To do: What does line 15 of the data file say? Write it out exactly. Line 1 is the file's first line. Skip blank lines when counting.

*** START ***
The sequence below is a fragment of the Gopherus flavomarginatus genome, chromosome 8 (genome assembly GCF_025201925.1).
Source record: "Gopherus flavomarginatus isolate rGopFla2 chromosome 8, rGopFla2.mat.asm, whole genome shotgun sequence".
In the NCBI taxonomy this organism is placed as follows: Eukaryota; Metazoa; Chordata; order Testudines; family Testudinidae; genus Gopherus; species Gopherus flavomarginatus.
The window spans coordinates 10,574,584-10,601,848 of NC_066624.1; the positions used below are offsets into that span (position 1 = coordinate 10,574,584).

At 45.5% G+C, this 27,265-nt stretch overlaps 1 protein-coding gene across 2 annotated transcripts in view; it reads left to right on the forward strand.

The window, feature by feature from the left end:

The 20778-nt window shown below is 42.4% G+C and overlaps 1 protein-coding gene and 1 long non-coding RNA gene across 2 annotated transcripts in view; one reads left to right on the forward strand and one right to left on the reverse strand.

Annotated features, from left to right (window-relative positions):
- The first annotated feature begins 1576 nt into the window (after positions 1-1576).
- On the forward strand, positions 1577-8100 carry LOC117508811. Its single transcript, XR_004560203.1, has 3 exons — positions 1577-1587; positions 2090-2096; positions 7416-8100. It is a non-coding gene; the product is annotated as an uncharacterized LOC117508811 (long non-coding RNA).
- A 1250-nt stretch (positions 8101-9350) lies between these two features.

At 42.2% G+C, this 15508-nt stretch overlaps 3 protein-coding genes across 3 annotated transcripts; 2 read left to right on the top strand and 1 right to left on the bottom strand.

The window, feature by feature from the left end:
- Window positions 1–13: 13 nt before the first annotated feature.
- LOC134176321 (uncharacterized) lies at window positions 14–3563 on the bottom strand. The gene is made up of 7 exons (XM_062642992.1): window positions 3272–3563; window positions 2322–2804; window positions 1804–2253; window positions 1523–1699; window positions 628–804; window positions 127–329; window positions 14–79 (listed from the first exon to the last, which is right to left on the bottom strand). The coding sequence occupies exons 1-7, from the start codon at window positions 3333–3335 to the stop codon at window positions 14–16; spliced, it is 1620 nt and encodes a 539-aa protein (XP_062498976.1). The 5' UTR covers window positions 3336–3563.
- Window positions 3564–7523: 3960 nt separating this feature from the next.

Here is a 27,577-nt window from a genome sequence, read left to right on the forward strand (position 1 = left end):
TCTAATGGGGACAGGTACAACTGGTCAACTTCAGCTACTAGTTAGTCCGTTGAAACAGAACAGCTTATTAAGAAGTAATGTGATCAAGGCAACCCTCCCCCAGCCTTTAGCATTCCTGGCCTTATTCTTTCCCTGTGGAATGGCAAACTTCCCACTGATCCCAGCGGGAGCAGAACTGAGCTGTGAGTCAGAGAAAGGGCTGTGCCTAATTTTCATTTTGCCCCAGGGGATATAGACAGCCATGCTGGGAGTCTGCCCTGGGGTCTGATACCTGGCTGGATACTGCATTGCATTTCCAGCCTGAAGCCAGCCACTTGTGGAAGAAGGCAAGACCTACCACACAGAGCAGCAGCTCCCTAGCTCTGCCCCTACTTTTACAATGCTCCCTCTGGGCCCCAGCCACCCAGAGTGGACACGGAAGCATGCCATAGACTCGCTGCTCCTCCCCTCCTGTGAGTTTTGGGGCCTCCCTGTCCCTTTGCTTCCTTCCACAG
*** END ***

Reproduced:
- LOC134176321 (uncharacterized) lies at window positions 14–3563 on the bottom strand. The gene is made up of 7 exons (XM_062642992.1): window positions 3272–3563; window positions 2322–2804; window positions 1804–2253; window positions 1523–1699; window positions 628–804; window positions 127–329; window positions 14–79 (listed from the first exon to the last, which is right to left on the bottom strand). The coding sequence occupies exons 1-7, from the start codon at window positions 3333–3335 to the stop codon at window positions 14–16; spliced, it is 1620 nt and encodes a 539-aa protein (XP_062498976.1). The 5' UTR covers window positions 3336–3563.